In the latter part of the 19th century over a thousand Whooping Cranes existed, but by 1941 they were on the verge of extinction as only 15 wild birds remained! Thanks to a multi-oragnizational effort the number increased to over a hundred birds by the millenium. As of 2011 there are over 400 Whooping Cranes living free and wild in North America and almost 200 in captivity. Programs such as Operation Migration are essential for the continued survival of this magnificent bird.
In the last few years Operation Migration have been bringing juvenile Whoopers to Florida, using light aircraft, which the birds are taught to follow by a team of dedicated workers. This teaches the juvenile cranes their migration route so that when spring arrives the birds naturally head north returning to Wisconsin. As they grow older the cranes pass on this learned trait to their own young.
For reasons I won't go into, this years Operation Migration class were unable to make it all the way to Florida and had to be released in Alabama. Disappointing for the thousands of Floridians in the Big Bend area who were looking forward to seeing yet another successful class reach the state. However, 2 male Whooping Cranes from the class of 2009 did return to our area for the winter, and have been enjoyed by local birders and wildlife lovers for several weeks. Our own Mark Trainor was able to capture some pictures of the cranes recently.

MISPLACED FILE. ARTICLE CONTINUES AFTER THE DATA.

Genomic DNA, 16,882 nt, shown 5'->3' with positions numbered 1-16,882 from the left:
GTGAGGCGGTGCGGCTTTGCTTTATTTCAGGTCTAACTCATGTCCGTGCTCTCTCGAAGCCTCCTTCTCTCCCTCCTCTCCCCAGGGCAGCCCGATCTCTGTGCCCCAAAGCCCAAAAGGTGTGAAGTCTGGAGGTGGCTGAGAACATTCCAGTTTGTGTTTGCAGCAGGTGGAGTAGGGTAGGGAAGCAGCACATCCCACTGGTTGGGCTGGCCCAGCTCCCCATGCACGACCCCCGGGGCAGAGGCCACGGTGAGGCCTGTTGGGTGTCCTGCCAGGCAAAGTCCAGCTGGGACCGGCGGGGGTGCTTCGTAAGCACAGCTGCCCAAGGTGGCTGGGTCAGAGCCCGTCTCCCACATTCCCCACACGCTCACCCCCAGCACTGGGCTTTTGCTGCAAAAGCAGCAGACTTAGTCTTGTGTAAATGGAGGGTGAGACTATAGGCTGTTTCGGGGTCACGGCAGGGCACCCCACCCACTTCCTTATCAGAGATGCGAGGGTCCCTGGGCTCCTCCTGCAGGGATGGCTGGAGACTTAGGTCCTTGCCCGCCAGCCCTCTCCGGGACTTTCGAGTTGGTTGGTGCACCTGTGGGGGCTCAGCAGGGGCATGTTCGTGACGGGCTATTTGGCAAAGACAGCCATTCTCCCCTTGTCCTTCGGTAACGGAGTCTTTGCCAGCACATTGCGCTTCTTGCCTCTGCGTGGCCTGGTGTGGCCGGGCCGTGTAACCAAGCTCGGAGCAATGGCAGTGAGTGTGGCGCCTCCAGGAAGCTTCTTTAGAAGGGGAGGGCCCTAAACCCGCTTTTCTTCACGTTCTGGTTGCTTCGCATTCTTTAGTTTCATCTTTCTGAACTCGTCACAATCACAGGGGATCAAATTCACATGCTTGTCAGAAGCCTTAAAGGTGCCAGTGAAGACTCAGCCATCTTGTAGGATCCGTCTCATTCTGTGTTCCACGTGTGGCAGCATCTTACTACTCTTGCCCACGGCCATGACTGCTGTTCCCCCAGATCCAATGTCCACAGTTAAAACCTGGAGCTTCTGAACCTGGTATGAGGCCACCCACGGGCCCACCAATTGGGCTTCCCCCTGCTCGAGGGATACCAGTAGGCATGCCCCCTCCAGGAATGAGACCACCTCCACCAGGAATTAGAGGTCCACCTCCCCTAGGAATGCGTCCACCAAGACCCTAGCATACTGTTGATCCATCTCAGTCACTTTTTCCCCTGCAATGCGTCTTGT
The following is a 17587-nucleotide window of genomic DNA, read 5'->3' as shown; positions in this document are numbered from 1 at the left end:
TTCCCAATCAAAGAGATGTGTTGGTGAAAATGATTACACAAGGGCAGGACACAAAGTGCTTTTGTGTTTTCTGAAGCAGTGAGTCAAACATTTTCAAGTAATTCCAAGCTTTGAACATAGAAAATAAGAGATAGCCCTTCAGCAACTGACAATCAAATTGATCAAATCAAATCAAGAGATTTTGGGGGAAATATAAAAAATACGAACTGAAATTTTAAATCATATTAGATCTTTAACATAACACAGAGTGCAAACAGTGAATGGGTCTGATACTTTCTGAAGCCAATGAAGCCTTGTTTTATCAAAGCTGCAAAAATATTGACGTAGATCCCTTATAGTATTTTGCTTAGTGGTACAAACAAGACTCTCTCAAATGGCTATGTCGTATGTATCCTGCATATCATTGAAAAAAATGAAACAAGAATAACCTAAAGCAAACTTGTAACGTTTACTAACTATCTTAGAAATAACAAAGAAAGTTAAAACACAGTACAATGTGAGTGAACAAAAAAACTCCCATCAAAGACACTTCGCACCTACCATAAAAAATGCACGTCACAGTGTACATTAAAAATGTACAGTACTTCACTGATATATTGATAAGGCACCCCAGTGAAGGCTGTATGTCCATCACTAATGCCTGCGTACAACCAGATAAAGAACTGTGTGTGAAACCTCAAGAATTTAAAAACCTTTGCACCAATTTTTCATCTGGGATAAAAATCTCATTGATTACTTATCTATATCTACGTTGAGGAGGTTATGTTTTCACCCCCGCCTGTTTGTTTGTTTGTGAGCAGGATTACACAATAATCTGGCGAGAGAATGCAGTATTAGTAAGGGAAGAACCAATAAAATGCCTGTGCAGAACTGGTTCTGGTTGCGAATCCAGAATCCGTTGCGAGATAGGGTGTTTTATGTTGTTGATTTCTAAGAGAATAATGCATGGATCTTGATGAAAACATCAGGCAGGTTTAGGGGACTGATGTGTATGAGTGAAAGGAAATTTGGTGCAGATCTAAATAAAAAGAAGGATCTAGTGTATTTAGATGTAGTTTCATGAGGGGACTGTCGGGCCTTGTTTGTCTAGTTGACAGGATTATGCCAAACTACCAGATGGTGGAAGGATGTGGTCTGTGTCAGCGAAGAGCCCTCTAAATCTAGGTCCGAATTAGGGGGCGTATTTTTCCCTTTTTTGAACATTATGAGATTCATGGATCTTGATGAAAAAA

As you can see in the pictures, the cranes are wearing large plastic color bands. They are also fitted with transmitters so that biologists can track the cranes movements. It is very important that we respect these birds and minimize disturbance. The Whooping Crane Eastern Partnership has some guidelines on what to do if you see a Whooping Crane.
Should you be fortunate enough to encounter these birds, use extreme caution in observing the cranes and do not attempt to approach them. Click here to read the rest of these guidelines.
If you do see a color banded Whooping Crane you can report your sighting here.
The Class of 2011 are safe and well in Alabama. To see pictures of their release click here.
One of our Backyard Birder contributors, Judy Lyle, captured some great video of one of the Whooping Cranes displaying recently. It's not only people who have fun dancing!
The movie below is from WFSU program "Dimensions" and highlights the class of 2009, which the 2 males that are currently present in our area were part of. Clever boys! Congratulations to all the different organizations who have worked hard with Operation Migration to make this project a success. Hopefully one day in the future there willl be good numbers of wintering Whooping Cranes in the Big Bend area.
For more information on Whooping Cranes and Operation Migration click here.